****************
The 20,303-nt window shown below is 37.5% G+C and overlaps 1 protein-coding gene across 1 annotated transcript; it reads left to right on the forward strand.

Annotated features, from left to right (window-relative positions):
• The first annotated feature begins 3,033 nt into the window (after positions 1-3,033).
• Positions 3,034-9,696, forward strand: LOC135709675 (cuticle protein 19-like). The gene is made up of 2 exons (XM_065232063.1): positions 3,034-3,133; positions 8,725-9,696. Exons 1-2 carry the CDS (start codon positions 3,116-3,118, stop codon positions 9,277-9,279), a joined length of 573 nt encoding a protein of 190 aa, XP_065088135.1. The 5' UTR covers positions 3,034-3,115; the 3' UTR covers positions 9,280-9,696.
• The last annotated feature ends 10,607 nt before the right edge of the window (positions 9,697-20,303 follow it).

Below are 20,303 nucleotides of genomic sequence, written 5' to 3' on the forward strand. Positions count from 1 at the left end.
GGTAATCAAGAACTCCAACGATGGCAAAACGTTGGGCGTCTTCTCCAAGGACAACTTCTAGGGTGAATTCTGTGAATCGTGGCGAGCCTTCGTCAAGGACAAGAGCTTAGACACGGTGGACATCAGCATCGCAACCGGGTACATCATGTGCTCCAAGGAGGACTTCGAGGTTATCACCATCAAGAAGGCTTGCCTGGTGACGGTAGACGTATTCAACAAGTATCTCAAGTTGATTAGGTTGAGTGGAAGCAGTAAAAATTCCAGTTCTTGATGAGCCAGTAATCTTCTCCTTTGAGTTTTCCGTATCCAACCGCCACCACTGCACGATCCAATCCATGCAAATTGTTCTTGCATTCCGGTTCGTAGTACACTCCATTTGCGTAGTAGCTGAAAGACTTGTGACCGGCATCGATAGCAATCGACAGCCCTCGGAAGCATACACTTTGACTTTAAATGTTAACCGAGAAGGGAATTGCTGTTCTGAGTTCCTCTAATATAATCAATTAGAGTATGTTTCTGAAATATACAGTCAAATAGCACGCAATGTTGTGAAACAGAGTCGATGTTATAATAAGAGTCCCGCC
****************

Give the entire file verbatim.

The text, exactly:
The 20,303-nt window shown below is 37.5% G+C and overlaps 1 protein-coding gene across 1 annotated transcript; it reads left to right on the forward strand.

Annotated features, from left to right (window-relative positions):
• The first annotated feature begins 3,033 nt into the window (after positions 1-3,033).
• Positions 3,034-9,696, forward strand: LOC135709675 (cuticle protein 19-like). The gene is made up of 2 exons (XM_065232063.1): positions 3,034-3,133; positions 8,725-9,696. Exons 1-2 carry the CDS (start codon positions 3,116-3,118, stop codon positions 9,277-9,279), a joined length of 573 nt encoding a protein of 190 aa, XP_065088135.1. The 5' UTR covers positions 3,034-3,115; the 3' UTR covers positions 9,280-9,696.
• The last annotated feature ends 10,607 nt before the right edge of the window (positions 9,697-20,303 follow it).

Below are 20,303 nucleotides of genomic sequence, written 5' to 3' on the forward strand. Positions count from 1 at the left end.
GGTAATCAAGAACTCCAACGATGGCAAAACGTTGGGCGTCTTCTCCAAGGACAACTTCTAGGGTGAATTCTGTGAATCGTGGCGAGCCTTCGTCAAGGACAAGAGCTTAGACACGGTGGACATCAGCATCGCAACCGGGTACATCATGTGCTCCAAGGAGGACTTCGAGGTTATCACCATCAAGAAGGCTTGCCTGGTGACGGTAGACGTATTCAACAAGTATCTCAAGTTGATTAGGTTGAGTGGAAGCAGTAAAAATTCCAGTTCTTGATGAGCCAGTAATCTTCTCCTTTGAGTTTTCCGTATCCAACCGCCACCACTGCACGATCCAATCCATGCAAATTGTTCTTGCATTCCGGTTCGTAGTACACTCCATTTGCGTAGTAGCTGAAAGACTTGTGACCGGCATCGATAGCAATCGACAGCCCTCGGAAGCATACACTTTGACTTTAAATGTTAACCGAGAAGGGAATTGCTGTTCTGAGTTCCTCTAATATAATCAATTAGAGTATGTTTCTGAAATATACAGTCAAATAGCACGCAATGTTGTGAAACAGAGTCGATGTTATAATAAGAGTCCCGCC